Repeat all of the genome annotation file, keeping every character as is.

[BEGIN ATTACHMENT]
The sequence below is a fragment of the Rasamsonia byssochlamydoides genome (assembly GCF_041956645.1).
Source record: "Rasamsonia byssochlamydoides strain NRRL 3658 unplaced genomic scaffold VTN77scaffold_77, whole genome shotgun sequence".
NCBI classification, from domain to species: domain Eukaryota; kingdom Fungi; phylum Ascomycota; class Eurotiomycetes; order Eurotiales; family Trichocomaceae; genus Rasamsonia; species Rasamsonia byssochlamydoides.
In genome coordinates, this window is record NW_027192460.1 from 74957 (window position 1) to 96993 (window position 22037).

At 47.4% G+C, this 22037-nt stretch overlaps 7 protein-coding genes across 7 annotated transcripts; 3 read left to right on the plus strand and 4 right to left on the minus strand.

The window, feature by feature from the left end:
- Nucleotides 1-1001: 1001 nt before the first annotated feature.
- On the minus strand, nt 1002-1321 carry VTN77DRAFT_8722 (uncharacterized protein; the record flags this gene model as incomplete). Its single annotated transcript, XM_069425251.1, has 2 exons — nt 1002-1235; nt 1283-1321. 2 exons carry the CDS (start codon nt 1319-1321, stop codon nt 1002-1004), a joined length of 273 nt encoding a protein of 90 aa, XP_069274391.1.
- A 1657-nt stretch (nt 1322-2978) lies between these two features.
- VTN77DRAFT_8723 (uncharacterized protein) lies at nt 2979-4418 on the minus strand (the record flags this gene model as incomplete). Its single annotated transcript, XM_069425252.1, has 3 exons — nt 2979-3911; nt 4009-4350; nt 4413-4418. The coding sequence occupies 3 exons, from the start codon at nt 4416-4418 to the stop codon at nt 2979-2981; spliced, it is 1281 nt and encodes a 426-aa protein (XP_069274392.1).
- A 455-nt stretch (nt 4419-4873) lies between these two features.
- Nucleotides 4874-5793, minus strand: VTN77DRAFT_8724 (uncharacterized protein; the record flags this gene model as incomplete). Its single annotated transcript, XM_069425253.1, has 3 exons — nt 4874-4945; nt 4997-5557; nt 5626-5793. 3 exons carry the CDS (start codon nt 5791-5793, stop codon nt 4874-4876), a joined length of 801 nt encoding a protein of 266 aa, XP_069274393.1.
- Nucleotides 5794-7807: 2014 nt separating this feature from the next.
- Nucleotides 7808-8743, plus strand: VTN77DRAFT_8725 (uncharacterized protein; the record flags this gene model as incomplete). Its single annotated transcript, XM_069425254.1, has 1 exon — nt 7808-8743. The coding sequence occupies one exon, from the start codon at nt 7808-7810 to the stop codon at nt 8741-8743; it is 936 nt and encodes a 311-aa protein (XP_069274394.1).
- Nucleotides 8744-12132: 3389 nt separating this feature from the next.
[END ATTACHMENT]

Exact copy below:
The sequence below is a fragment of the Rasamsonia byssochlamydoides genome (assembly GCF_041956645.1).
Source record: "Rasamsonia byssochlamydoides strain NRRL 3658 unplaced genomic scaffold VTN77scaffold_77, whole genome shotgun sequence".
NCBI classification, from domain to species: domain Eukaryota; kingdom Fungi; phylum Ascomycota; class Eurotiomycetes; order Eurotiales; family Trichocomaceae; genus Rasamsonia; species Rasamsonia byssochlamydoides.
In genome coordinates, this window is record NW_027192460.1 from 74957 (window position 1) to 96993 (window position 22037).

At 47.4% G+C, this 22037-nt stretch overlaps 7 protein-coding genes across 7 annotated transcripts; 3 read left to right on the plus strand and 4 right to left on the minus strand.

The window, feature by feature from the left end:
- Nucleotides 1-1001: 1001 nt before the first annotated feature.
- On the minus strand, nt 1002-1321 carry VTN77DRAFT_8722 (uncharacterized protein; the record flags this gene model as incomplete). Its single annotated transcript, XM_069425251.1, has 2 exons — nt 1002-1235; nt 1283-1321. 2 exons carry the CDS (start codon nt 1319-1321, stop codon nt 1002-1004), a joined length of 273 nt encoding a protein of 90 aa, XP_069274391.1.
- A 1657-nt stretch (nt 1322-2978) lies between these two features.
- VTN77DRAFT_8723 (uncharacterized protein) lies at nt 2979-4418 on the minus strand (the record flags this gene model as incomplete). Its single annotated transcript, XM_069425252.1, has 3 exons — nt 2979-3911; nt 4009-4350; nt 4413-4418. The coding sequence occupies 3 exons, from the start codon at nt 4416-4418 to the stop codon at nt 2979-2981; spliced, it is 1281 nt and encodes a 426-aa protein (XP_069274392.1).
- A 455-nt stretch (nt 4419-4873) lies between these two features.
- Nucleotides 4874-5793, minus strand: VTN77DRAFT_8724 (uncharacterized protein; the record flags this gene model as incomplete). Its single annotated transcript, XM_069425253.1, has 3 exons — nt 4874-4945; nt 4997-5557; nt 5626-5793. 3 exons carry the CDS (start codon nt 5791-5793, stop codon nt 4874-4876), a joined length of 801 nt encoding a protein of 266 aa, XP_069274393.1.
- Nucleotides 5794-7807: 2014 nt separating this feature from the next.
- Nucleotides 7808-8743, plus strand: VTN77DRAFT_8725 (uncharacterized protein; the record flags this gene model as incomplete). Its single annotated transcript, XM_069425254.1, has 1 exon — nt 7808-8743. The coding sequence occupies one exon, from the start codon at nt 7808-7810 to the stop codon at nt 8741-8743; it is 936 nt and encodes a 311-aa protein (XP_069274394.1).
- Nucleotides 8744-12132: 3389 nt separating this feature from the next.